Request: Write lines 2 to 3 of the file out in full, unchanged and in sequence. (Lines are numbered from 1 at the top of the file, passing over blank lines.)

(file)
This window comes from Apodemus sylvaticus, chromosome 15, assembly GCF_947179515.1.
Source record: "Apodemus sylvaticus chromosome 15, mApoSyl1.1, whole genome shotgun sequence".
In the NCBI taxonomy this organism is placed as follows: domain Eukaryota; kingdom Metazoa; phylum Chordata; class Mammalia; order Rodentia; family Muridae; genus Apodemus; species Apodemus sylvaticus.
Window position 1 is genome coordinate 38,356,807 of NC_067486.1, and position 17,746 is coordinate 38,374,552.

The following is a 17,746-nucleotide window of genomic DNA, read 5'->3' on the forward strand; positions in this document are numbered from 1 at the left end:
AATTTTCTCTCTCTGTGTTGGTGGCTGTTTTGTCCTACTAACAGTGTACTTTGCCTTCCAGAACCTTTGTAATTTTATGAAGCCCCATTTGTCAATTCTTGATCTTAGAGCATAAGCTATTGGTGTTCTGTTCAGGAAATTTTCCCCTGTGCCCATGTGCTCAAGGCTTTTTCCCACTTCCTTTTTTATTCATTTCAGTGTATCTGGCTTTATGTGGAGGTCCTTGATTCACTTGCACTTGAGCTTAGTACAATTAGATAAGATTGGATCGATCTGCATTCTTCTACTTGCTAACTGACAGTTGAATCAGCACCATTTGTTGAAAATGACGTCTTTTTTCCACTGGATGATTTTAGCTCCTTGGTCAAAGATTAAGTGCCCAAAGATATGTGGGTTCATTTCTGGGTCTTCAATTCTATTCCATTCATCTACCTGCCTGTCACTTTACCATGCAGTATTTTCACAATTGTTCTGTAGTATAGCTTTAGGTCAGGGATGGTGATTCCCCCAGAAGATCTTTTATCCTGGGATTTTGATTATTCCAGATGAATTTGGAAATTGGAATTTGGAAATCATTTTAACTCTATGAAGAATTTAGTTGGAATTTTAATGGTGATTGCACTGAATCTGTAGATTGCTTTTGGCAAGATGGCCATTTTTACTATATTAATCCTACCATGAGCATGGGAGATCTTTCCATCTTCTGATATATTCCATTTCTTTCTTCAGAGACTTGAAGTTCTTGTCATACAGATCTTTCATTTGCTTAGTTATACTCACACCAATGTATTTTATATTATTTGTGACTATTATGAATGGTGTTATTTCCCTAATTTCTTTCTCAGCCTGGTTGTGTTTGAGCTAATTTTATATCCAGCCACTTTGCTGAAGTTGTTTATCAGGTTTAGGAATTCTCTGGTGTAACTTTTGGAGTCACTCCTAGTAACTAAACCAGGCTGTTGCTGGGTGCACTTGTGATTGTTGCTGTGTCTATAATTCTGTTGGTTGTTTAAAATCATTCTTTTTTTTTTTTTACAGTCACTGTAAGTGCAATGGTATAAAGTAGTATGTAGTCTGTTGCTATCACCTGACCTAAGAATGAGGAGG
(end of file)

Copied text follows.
Source record: "Apodemus sylvaticus chromosome 15, mApoSyl1.1, whole genome shotgun sequence".
In the NCBI taxonomy this organism is placed as follows: domain Eukaryota; kingdom Metazoa; phylum Chordata; class Mammalia; order Rodentia; family Muridae; genus Apodemus; species Apodemus sylvaticus.